Factory

Album: Darkness On The Edge Of Town (1978)

Songfacts®:

  • This song was influenced by Springsteen's working-class father, Doug. Bruce did not get along with his dad growing up, but came to appreciate the work he did to raise his family. Bruce never had a job besides making and playing music.
  • Springsteen earned a reputation for relating to the common man, and this song is a great example why. Explaining how he came to write songs dealing with his father, like this one and "Adam Raised A Cain," Springsteen told Rolling Stone: "When I went to work, I really went to work in my dad's clothes, and it became a way, I suppose, that I honored him and my parents' lives, and a part of my own young life. And then it just became who I was."
  • Lucinda Williams covered this for her 2016 Ghosts of Highway 20 album. The country rocker's version is dedicated to her father-in-law, who worked in a factory for more than 30 years. Williams' husband and manager, Tom Overby, produced Highway 20 and is a huge fan of Springsteen's song.

Comments: 7

  • Martin from ScotlandIncorrect. Bruce was from the Freehold borough, downtown Freehold, which was the poor end of town and his lyrics and songs reflect reality. He may not have held a real working mans job but his observations resonate through the decades which is why his lyrics connect with hundreds of millions across the planet
  • Seth from Freehold,Bruce Springsteen's father drove a bus. Freehold is the county seat for Monmouth County, NJ and has a sizeable population of professionals such as doctors, administrators, and lawyers. Songs about an administrator's harsh working conditions prove unpopular while songs about downtrodden factory workers prove financially successful. Although Freehold boasted several mills within the borough, Freehold is not an industrial town like Jersey City or Perth Amboy, NJ. Nor is Freehold like the one mill towns depicted in movies, or seen in places like Manville, NJ where the asbestos plant closed due to unintended consequences.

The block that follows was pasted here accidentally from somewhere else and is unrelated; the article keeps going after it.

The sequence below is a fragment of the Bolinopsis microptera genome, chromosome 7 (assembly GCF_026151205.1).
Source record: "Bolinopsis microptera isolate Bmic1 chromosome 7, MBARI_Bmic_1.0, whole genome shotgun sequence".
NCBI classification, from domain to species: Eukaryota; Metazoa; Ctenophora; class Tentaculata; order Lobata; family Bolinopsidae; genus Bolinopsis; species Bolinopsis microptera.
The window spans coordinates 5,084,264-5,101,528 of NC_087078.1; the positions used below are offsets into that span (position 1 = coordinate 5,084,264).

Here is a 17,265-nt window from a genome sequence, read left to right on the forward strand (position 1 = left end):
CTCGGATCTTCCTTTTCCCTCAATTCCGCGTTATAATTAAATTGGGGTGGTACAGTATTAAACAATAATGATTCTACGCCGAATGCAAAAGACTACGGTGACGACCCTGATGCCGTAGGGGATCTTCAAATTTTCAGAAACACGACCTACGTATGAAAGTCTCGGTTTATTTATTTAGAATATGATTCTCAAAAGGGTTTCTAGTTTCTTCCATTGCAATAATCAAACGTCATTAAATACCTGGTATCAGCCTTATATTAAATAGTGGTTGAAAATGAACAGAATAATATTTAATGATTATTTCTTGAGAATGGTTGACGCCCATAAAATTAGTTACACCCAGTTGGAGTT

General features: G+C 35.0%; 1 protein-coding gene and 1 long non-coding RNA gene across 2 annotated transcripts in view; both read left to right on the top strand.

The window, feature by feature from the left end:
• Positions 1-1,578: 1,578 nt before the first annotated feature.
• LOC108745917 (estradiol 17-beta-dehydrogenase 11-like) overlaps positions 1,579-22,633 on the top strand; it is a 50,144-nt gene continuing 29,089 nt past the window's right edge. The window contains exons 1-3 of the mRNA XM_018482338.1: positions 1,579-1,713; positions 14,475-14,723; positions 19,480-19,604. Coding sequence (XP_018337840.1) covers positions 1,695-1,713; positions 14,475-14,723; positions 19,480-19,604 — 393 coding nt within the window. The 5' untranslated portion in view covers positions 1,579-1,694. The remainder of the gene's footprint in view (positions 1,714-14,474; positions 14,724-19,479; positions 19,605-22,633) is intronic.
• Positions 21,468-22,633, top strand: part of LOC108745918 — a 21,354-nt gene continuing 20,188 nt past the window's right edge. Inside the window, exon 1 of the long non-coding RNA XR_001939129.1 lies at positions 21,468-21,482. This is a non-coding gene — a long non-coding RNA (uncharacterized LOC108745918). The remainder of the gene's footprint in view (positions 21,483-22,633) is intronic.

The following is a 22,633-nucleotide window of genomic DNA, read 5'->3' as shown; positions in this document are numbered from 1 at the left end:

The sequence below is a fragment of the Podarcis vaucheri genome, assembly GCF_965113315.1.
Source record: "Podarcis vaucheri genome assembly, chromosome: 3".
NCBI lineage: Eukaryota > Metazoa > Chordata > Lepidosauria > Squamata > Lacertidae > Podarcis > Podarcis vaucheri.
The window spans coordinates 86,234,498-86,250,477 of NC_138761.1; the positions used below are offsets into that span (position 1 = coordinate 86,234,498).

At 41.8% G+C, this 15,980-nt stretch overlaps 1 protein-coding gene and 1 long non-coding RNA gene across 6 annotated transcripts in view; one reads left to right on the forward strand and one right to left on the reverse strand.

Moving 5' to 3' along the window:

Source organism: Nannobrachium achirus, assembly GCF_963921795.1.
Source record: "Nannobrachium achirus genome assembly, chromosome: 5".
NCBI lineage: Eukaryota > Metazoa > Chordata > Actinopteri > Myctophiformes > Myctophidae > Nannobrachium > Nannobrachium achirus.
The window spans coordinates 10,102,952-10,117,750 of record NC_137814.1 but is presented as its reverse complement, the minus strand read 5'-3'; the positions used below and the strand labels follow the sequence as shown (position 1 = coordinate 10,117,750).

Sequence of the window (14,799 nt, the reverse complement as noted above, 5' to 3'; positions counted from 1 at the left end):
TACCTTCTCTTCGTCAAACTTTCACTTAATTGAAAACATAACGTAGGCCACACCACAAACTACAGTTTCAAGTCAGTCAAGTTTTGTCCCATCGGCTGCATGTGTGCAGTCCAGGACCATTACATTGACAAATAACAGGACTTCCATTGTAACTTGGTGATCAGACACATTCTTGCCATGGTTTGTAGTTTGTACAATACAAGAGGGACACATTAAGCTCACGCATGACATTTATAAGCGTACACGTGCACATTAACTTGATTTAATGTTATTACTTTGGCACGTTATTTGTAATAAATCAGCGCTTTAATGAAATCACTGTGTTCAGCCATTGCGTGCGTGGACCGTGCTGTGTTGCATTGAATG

Nevertheless, Springsteen is a gifted song writer. He is a hard working entertainer. He is competitive. And he is a wealthy socialist. Don't let the art define life as a reality, you'll be disillusioned by the delusion.
  • Gene from San Diego, CaFactory, the song of communism.
  • Steve from Fenton, MoActually the music to Jesus Christ Superstar was written many years before Bruce's album Darkness on the Edge of Town came out. If Bruce used the melody of "I Don't Know How to Love Him" as the bridge, it would simply be as a symbolic tribute to his father, not Bruce trying to steal the melody.
  • Kartik from Peace River, CanadaI'm almost positive Bruce Springsteen did not copy the short instrumental off Jesus Christ Superstar. He wrote this before that movie or song were made so no it was not intentional.
  • Steve from Fenton, MoA friend of mine pointed out that the short solo in Factory is the same melody as the title lyric in the Jesus Christ Superstar song "I Don't Know How to Love Him". I always wondered if that was intentional by Bruce symbolizing his rough relationship with his father.
  • Tyler from Hamilton, CanadaBruce said the only two songs his dad ever liked were the two about him.

    This song really makes it clear that Springsteen is all for the working man. Freehold NJ was an inudstrial town.
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